Leonard Francis Fleeing U.S. Custody "Child's Play": Feds

Leonard Francis was initially granted $1.1 million bond as he awaits trial on three cases alleging bribes of travel and prostitution in exchange for classified information.

By Paul Krueger and R. Stickney
|  Monday, Nov 25, 2013  |  Updated 3:43 PM PDT
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3 Charged in Navy Bribery Scheme

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3 Charged in Navy Bribery Scheme

Leonard Francis appeared in San Diego Federal Court on charges that he bribed a Navy Commander to secure multi-million dollar contracts for his Singapore-based company. NBC 7's Chris Chan reports.
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A San Diego judge denied bail for the Malaysian businessman who faces life in prison if convicted of bribing high-ranking Navy officials.

On Thursday, a federal judge initially granted Leonard Francis a $1.1 million bond as he awaits trial on three cases alleging bribes of travel and prostitution in exchange for classified information.

The man known in the U.S. Navy as "Fat Leonard" would be required to live on the top floor of a multi-story apartment or condo building monitored by closed-circuit security cameras. Francis must be monitored around the clock by a GPS tracking system.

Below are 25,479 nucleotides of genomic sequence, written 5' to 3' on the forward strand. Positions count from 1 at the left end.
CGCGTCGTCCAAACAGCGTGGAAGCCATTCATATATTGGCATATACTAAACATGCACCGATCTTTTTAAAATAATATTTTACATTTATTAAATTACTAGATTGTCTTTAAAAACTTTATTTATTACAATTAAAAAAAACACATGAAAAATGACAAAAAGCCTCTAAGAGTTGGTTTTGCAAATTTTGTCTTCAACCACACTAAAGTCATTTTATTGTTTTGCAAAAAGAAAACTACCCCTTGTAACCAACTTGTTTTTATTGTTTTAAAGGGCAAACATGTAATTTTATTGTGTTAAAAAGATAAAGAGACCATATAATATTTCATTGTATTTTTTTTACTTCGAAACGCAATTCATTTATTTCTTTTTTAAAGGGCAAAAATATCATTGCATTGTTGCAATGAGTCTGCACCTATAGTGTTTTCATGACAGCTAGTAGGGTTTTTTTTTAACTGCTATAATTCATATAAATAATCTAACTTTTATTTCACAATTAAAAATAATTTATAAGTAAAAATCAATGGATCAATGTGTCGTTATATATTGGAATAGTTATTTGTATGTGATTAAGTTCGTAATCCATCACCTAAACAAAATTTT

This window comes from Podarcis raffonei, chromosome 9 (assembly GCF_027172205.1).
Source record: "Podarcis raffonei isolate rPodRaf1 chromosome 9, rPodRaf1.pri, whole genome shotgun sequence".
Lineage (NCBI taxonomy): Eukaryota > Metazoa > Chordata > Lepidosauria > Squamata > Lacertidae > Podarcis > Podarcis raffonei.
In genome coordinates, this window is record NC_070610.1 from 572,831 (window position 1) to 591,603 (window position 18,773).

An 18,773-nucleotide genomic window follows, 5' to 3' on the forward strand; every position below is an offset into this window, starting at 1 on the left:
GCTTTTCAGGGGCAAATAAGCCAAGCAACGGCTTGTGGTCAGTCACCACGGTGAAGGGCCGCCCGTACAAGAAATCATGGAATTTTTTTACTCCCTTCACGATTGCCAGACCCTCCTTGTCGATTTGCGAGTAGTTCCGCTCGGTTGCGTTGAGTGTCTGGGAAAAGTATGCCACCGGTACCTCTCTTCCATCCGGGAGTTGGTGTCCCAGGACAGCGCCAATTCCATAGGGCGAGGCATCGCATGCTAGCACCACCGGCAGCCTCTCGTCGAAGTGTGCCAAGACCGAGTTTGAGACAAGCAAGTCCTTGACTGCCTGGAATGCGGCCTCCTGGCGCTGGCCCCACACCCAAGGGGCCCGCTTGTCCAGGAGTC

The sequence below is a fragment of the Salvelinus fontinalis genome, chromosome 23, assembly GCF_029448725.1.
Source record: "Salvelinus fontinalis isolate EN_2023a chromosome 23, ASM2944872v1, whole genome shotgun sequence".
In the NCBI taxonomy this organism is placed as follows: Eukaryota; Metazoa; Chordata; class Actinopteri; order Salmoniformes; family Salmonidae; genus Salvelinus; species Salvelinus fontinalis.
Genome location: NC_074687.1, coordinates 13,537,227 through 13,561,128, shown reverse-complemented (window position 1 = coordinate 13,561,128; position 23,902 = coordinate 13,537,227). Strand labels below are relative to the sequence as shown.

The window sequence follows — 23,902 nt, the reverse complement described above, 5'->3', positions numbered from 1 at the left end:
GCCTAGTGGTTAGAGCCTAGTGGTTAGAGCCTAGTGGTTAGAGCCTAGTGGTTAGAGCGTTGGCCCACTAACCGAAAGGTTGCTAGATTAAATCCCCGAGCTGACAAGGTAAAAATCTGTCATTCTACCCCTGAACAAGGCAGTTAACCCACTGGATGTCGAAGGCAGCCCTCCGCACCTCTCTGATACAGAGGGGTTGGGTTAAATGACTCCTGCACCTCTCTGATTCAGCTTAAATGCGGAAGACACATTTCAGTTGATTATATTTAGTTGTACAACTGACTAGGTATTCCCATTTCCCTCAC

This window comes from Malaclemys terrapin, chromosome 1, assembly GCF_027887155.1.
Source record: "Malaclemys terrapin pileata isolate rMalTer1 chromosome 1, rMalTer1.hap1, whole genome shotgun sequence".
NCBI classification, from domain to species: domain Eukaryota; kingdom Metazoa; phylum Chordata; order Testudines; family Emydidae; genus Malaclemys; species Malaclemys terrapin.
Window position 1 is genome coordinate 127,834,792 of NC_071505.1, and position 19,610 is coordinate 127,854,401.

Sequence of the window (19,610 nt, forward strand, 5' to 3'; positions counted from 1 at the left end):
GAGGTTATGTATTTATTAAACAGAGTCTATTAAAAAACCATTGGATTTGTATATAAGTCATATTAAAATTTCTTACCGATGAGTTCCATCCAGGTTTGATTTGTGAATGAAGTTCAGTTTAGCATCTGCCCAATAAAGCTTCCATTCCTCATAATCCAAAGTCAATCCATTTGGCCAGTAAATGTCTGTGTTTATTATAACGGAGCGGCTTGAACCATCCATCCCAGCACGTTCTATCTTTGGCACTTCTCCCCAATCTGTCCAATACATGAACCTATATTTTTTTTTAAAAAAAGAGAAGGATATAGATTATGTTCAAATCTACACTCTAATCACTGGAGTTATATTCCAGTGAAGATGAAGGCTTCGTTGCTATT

The judge is also requiring Francis hire and pay for an independent, 24 hour guard service.
Federal prosecutors say Francis is a foreign national with no ties to Southern California and has the financial means to jump bond and flee.

Read: Francis Granted Release

Court documents show prosecutors believe Francis could easily make the 16 mile trip to the U.S.-Mexico border and flee to another country.

“For Defendant, who was able to corrupt high-ranking Navy officials into violating their sworn duties, finding a way to buy 15 minutes would be child’s play,” prosecutors argued.

At a hearing Monday afternoon Judge Janis Sammartino overturned the magistrate's order and ordered Fat Leonard to remain in federal jail at least until his trial.

Read Court Docs: Prosecutors Appeal Bail Decision

Court documents show through text messaging contacts within the U.S. Navy, Francis successfully redirected nuclear-powered destroyers and aircraft carriers along with their support ships to ports his company controlled.

Glenn Defense Marine Asia Ltd., or GDMA, would profit millions from inflated prices for fuel, food and other services it provided, the prosecution alleges.
 

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